Portuguese-Zamorin relation deteriorated and the military of Zamorin, including Mappilas, engaged the Portuguese colonial forces in 1524 CE. The Portuguese attacked and looted the town of Calicut. They set the town to fire and, in the arson, many buildings including the Jami' Mosque of Mappilas were destroyed. Ships containing trading goods were drowned, along with thousands of merchants and their families; anyone who was an Arab was killed. All this resulted in the Mappila losing control of the spice trade they had dominated for more than a thousand years as well as losing more than half of their population at the hands of their enemy.
In the Mysorean invasion of Kerala, Mappilas gave support to the invading military of Hyder Ali in 1765. In the following Mysorean rule of Malabar, Mappilas were favoured against the Hindu landlords of the region and the most notable advantage for the community during this time is the grant of customary rights for the Mappila tenants over their land. However, such measures of the Muslim rulers widened the communal imbalance of Malabar and the British colonial forces taking advantage of the situation allied with the Hindu upper-caste communities to fight against the Mysore regime. The British won the Anglo-Mysore War against Tippu Sultan and, consequently, Malabar was organised as a district under Madras Presidency. The British repaid landlord communities with a slew of measures: The first one being the abolishing of tenant rights over land.
The partisan rule of British authorities brought the Mappila peasants of Malabar into a condition of destitution which led to a series of uprisings against the landlords and British. There was a recurrent form of violent protest known as the Moplah Outrages (1836-1919) and the Moplah Rising (1921–22). The Malabar rebellion was an armed uprising in 1921 against British authority and Hindu landlords in the Malabar region by Mappila Muslims and the culmination of a series of Mappila revolts that recurred throughout the 19th- and early 20th centuries. The 1921 rebellion began as a reaction against a heavy-handed crackdown on the Khilafat Movement by the British authorities in the Eranad and Valluvanad taluks of Malabar. In the initial stages, a number of minor clashes took place between Khilafat volunteers and the police, but the violence soon spread across the region. The Mappilas attacked and took control of police stations, British government offices, courts and government treasuries. The largely kudiyaan (tenant) Mappilas also attacked and killed jenmi (landlords). The Muslim community of Kerala was also influenced by "the wind of change" in the 20th century. Social and religious leaders worked hard for social uplift and moral regeneration in society, exhorting Muslims to give up all un-Islamic practices and to take to Islamic education.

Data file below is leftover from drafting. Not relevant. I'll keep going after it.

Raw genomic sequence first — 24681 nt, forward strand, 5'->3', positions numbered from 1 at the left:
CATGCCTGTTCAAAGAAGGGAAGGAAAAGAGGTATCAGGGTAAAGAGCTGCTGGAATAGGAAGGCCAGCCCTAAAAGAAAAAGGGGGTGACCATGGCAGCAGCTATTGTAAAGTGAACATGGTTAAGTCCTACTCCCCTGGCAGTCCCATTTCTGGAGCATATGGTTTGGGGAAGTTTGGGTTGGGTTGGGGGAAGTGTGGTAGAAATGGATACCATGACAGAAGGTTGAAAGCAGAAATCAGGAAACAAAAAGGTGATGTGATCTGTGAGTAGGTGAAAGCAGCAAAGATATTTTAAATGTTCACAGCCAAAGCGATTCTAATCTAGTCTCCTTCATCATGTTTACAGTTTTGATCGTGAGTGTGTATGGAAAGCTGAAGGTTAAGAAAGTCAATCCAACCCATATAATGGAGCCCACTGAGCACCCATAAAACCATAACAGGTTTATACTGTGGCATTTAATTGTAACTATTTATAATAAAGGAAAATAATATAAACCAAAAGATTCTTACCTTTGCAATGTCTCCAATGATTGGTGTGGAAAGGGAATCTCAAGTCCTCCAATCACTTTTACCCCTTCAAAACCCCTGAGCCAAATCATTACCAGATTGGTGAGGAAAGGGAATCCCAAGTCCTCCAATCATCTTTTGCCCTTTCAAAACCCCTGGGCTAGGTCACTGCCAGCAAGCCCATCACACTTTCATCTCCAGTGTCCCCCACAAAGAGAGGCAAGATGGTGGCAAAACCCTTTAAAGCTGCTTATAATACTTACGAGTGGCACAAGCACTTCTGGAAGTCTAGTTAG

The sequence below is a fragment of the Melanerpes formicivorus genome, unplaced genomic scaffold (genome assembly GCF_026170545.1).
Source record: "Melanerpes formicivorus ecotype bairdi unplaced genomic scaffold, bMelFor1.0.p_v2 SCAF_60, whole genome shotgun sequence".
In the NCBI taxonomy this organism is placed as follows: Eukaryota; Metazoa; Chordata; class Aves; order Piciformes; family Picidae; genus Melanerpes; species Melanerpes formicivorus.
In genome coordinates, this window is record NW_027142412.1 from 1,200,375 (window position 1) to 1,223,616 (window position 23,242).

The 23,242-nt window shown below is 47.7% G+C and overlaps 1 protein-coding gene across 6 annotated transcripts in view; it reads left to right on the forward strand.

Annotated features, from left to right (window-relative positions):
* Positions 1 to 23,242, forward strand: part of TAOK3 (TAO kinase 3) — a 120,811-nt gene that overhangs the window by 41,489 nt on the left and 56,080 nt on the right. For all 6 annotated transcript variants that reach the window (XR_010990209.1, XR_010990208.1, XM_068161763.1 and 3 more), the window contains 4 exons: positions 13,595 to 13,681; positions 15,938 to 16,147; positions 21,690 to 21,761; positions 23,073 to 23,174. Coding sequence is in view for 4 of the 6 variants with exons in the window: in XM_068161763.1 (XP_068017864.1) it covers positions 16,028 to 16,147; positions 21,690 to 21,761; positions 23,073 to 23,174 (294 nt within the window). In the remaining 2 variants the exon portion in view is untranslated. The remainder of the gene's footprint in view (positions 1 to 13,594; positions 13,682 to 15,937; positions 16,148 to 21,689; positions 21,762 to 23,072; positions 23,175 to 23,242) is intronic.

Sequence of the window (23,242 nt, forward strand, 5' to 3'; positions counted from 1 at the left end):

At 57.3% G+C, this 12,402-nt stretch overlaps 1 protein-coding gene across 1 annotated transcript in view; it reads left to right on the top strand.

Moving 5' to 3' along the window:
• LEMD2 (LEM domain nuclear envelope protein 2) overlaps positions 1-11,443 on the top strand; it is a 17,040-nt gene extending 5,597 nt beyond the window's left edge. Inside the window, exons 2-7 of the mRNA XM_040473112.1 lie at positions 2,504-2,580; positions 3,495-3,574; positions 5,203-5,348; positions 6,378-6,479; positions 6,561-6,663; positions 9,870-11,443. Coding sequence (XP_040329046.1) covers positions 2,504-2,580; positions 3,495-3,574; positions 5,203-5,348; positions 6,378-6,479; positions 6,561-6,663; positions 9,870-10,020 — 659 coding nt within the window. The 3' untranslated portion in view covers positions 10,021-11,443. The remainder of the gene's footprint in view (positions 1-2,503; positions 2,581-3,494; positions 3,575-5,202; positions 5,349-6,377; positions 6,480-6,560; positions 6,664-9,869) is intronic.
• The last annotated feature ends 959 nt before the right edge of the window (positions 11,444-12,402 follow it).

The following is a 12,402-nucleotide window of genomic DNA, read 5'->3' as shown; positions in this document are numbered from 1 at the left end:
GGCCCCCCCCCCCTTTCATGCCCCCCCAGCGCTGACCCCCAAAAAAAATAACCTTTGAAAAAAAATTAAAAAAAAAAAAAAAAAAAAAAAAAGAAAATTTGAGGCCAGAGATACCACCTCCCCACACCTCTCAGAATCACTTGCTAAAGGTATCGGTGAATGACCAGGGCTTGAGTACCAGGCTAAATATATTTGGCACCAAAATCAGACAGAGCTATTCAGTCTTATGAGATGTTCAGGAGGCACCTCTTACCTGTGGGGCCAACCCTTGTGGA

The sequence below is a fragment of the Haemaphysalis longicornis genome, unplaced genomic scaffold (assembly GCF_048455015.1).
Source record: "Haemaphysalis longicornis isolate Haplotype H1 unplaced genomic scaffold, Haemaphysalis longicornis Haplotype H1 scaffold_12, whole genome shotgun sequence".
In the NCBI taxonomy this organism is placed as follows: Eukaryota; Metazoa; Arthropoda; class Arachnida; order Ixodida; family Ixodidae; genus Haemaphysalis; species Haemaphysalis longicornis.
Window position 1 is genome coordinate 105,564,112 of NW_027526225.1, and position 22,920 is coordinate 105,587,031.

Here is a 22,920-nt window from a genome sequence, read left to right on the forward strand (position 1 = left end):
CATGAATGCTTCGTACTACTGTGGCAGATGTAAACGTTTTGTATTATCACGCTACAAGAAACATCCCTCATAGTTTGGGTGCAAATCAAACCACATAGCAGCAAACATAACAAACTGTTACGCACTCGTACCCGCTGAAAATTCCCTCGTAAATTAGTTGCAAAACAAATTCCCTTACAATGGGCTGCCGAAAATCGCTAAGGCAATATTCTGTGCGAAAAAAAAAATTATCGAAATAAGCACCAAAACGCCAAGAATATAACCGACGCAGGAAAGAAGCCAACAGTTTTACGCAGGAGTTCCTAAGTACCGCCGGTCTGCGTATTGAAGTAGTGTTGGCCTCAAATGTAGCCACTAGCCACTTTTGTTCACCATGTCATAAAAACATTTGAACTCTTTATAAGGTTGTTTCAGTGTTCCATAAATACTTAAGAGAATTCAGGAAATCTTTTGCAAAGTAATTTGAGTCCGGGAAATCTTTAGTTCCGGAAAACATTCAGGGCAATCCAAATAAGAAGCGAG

Communities and denominations
In terms of denomination, absolute majority adheres to Sunni Islam. The modern theological orientations amongst Muslims of Kerala are primarily divided into four; Sunnis, Mujahids (Salafis) and Jamaat-e-Islami Hind. The Sunnis referred here are identified by their conventional beliefs and practices and adherence to the Shafi'i madh'hab, while the other two theological orientations, the Mujahids and the Jama'ats, are seen as movements against the conventional belief system. A minor group of followers may be found with Tablighi Jama'at.